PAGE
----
A court in northern China has sentenced five leaders of an unauthorized Protestant church to prison terms of up to seven years on charges including illegal assembly, rights groups reported Thursday.
The sentences are among the harshest in recent years for members of so-called "house churches" _ congregations that refuse to register and accept the authority of the government's Religious Affairs Bureau.
Arrests stemmed from a Sept. 13 raid by police and hired security guards on sunrise services held in a dormitory building by the 50,000-member Linfen Fushan Church in Linfen, northern Shanxi province, rights groups and the advocacy Web site Boxun.com reported.
Those sentenced late Wednesday by the Linfen Intermediate Court included the church's pastor Wang Xiaoguang and his wife Yang Rongli, who both received the maximum sentence. Yang was apparently targeted for her efforts to petition local authorities on Wang's behalf, Boxun said. Others were given sentences of between three and four-and-a-half-years, it said.
The trial was called at the last minute and the court permitted only one family member of each defendant to attend, the reports said. Local authorities had previously refused to allow lawyers to meet with the accused.
The reports said the five were convicted on two charges: "illegal land occupation" and "assembling a crowd to disrupt public order." No other details were given. Monitoring groups frequently cite such charges as evidence of government harassment of nonofficial churches.
Yang had been detained the day after the raid while carrying a protest to the Shanxi provincial government offices in the capital of Taiyuan, reports said. Another 10 people were detained over the following days, although it was not immediately clear whether they had been released or would also face trial.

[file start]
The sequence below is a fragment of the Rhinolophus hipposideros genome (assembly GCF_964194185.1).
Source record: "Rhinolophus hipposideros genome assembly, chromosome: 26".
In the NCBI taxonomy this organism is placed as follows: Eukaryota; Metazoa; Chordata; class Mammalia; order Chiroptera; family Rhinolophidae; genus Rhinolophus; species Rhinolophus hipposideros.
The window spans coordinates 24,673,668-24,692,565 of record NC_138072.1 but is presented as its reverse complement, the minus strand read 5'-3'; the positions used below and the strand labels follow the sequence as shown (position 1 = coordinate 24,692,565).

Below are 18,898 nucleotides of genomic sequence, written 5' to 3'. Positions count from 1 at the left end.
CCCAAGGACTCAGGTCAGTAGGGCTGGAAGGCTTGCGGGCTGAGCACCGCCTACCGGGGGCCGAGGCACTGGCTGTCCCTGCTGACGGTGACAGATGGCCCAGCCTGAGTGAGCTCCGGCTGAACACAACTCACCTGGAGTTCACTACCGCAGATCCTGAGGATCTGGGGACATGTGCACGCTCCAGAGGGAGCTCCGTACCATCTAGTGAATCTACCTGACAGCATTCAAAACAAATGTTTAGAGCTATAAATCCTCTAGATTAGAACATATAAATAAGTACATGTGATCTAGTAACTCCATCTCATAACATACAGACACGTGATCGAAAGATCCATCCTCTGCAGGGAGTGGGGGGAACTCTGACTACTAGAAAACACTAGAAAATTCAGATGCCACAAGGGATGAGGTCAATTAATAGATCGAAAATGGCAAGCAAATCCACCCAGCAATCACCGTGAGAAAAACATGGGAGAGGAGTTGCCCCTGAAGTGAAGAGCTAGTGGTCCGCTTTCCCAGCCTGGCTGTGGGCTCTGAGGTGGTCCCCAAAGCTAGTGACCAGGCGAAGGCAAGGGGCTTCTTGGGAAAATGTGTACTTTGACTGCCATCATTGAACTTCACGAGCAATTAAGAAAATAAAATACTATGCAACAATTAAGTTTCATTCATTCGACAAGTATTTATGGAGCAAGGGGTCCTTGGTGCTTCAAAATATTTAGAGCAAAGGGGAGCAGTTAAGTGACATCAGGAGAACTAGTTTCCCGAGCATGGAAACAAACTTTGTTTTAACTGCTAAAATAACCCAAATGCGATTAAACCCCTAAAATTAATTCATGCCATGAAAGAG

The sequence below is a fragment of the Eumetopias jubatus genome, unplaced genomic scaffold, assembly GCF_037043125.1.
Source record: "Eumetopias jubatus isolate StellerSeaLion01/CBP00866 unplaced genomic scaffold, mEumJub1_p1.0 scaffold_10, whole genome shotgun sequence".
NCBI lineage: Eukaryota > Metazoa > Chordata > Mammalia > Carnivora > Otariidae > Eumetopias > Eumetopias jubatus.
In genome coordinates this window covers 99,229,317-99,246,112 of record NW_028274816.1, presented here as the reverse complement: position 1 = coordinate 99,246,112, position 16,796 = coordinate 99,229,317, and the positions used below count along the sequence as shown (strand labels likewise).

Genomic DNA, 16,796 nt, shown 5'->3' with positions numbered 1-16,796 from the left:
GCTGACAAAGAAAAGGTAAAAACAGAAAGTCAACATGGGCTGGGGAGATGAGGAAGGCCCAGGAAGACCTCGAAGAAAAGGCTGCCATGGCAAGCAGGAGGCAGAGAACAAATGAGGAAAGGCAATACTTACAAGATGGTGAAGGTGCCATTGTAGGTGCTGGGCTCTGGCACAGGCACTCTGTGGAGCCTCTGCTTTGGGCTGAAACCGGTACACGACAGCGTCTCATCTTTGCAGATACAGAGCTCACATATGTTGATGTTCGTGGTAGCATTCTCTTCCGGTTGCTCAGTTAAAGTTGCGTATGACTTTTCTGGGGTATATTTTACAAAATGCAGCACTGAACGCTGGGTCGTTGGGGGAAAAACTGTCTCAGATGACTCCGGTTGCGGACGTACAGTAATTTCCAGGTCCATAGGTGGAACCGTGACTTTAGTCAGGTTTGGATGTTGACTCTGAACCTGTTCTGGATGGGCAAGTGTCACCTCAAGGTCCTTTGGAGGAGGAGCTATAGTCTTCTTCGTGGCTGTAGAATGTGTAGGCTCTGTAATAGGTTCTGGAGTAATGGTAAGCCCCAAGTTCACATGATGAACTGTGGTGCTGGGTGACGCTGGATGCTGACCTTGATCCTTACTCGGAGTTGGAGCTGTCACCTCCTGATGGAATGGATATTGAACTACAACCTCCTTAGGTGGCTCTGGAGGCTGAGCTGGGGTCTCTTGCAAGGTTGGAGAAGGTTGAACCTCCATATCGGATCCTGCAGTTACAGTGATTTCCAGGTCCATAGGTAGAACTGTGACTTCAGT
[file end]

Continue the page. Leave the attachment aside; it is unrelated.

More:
Calls to several departments of the Linfen Intermediate Court rang unanswered on Thursday. A man who answered at Fushan police headquarters hung up after a reporter identified himself and calls to other local government departments went unanswered.
According to the U.S.-based China Aid Association, local authorities had earlier chosen not to prosecute church leaders under harsh anti-cult legislation that could have brought more severe sentences. That seemed to indicate they would continue to allow the church to exist, although reports said police continued to be posted outside church offices.
The association said the sentences were the toughest against unofficial church leaders since Zhang Rongliang received 7.5 years in 2006. It said lawyers for the five had been shown only a fraction of the documents submitted in the case and claimed the verdicts had been predetermined _ a common accusation in politically sensitive cases.
"We strongly condemn this unjust sentence based on trumped-up charges. This case clearly shows the seriously deteriorating situation of religious persecution in China," association President Bob Fu said in a statement.
Officially, China's communist government requires all Protestants to worship in the non-denominational Three-Self Patriotic Movement, while Catholics must meet in the Patriotic Association. Both are beholden to the Religious Affairs bureau, while the degree of tolerance for unregistered churches varies from location to location.
The number of Christians in China is estimated to be about 50 million to 130 million.